TVD Live: Riot Fest 2014, Saturday, 9/13

PHOTOS: BRIGID GALLAGHER | If the atmospheric theme was rain and mud for Friday night at Riot Fest Chicago 2014, then Saturday was defined by buzzing yellow jackets. No, that’s not a punk band. There were bees everywhere! Bees nosediving into my beer. Bees chasing me around in circles. Bees getting trapped in my sunglasses while I’m trying to sing along the hilarious covers by Me First and the Gimme Gimmes. These bees were like festival fence jumpers, but really…they just want to be near the action.

Die Antwoord was the first main stage act I saw on Saturday. Where do I even go with this one? It was arguably the loudest set of the entire weekend and also probably the only act backed by a DJ and not a band.

Instead of a variety of familiar guitar riffs or politically driven lyrics, Die Antwoord delivered multiple costume changes and proclamations from rapper, Ninja, about how big his dick is. If you can’t get into this super weird South African rape-rave duo’s record, I don’t blame you. But watching their music videos or seeing them live is worth it. It will be strange, you might get scared and pee your pants a tiny bit—but hey, why do something if it doesn’t scare you, right?

A sizable crowd showed up for The Mighty Mighty Bosstones and to some, proving that ska is still alive (even if it really isn’t…) They played crowd pleasers like, “Impression That I Get” and “The Rascal King.” They didn’t do their “essential” album, but they did do an essential song from the all-time classic movie, Clueless, “Someday I Suppose.”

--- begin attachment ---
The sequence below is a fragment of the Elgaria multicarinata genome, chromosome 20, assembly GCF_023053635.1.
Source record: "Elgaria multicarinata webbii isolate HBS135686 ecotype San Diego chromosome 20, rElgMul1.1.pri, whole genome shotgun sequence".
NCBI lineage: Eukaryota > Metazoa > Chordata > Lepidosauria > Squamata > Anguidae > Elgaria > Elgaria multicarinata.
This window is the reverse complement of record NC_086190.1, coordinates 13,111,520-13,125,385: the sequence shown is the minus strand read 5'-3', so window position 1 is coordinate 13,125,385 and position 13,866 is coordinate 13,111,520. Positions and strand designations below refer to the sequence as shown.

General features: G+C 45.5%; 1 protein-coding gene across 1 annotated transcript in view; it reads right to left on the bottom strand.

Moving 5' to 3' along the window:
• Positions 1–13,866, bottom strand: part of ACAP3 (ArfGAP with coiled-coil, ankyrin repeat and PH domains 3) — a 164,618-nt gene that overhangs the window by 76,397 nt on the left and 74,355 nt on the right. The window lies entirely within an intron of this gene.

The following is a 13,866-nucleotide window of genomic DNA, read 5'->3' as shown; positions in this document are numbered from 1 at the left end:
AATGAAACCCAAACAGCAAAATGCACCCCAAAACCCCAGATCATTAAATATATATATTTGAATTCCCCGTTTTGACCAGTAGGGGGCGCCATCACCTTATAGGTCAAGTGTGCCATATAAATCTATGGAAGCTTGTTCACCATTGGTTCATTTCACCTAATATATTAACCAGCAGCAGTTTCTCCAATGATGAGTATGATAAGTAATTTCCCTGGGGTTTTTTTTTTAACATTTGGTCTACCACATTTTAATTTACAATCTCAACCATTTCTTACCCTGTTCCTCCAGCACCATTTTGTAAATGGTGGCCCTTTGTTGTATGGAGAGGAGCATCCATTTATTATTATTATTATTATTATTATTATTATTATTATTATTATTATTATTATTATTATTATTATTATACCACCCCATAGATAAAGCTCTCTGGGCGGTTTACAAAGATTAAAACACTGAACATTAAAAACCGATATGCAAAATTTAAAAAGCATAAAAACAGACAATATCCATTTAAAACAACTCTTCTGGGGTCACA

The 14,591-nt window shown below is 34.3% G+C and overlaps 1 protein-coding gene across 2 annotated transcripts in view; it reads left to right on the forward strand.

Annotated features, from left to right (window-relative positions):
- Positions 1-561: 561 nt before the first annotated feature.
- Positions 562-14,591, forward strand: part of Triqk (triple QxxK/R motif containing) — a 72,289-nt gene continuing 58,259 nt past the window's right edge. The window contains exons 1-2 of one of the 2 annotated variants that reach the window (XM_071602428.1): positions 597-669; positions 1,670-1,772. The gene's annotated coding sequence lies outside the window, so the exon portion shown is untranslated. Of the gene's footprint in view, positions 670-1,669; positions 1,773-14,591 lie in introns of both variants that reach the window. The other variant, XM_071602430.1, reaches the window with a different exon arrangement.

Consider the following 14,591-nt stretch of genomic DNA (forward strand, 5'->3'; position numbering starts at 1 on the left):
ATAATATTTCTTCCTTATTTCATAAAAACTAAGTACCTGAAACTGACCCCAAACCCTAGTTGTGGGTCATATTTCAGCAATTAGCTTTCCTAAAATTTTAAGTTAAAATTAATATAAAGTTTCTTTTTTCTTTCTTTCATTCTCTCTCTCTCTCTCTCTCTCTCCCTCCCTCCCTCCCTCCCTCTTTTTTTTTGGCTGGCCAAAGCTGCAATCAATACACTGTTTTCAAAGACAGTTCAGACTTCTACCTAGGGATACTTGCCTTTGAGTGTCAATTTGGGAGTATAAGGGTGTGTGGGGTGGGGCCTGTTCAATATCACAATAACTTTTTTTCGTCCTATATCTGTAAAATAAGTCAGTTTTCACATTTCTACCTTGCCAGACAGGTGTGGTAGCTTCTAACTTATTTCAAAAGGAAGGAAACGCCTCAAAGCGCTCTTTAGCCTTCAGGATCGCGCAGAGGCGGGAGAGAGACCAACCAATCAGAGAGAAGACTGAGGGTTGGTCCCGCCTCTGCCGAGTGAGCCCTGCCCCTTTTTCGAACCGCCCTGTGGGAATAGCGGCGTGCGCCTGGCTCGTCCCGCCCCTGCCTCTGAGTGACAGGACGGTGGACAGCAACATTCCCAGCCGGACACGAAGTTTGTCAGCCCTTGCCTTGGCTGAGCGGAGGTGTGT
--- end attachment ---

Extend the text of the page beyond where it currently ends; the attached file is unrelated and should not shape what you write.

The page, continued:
I was able to catch the end of Metric, one of the only female fronted acts on Chicago’s bill. Walking up to the main stage through lines of people waiting to get on the ferris wheel or the Gravitron, Emily Haines belted out one of the many classic Metric songs, “Gold Guns Girls.” It was a pretty spectacular way to see them despite having been held up trying to weave through large crowds while trying not to totally eat it from slipping in the mud.

We made our way to the Root stage where in a few moments, The Flaming Lips would perform. Wayne Coyne did a great job of improvising while having to recover from the power completely blowing out from the massive amount of lights and confetti exploding into the air only about a minute or two into the first song.

Coyne did a hilarious job of keeping the audience informed of The National’s status who were late to arrive at the fest which gave Lips fans fifteen extra minutes of musical psychedelic insanity. There was just so much good stuff to see and it was the most colorful set of the whole weekend.

And, it was all about Wayne. Wayne Coyne walking in a giant plastic ball on top of the crowd. Wayne Coyne surrounded by fog and inflatable clouds and mushrooms. Wayne Coyne in a jacket made of tinsel just being a madman, passionately singing “Do You Realize” while a light-show of rainbows and pixelated color splashes were displayed on the screen behind him. “We feel like the party just started!” Coyne exclaimed at one point. Yes, Wayne. The party is here and you certainly started it.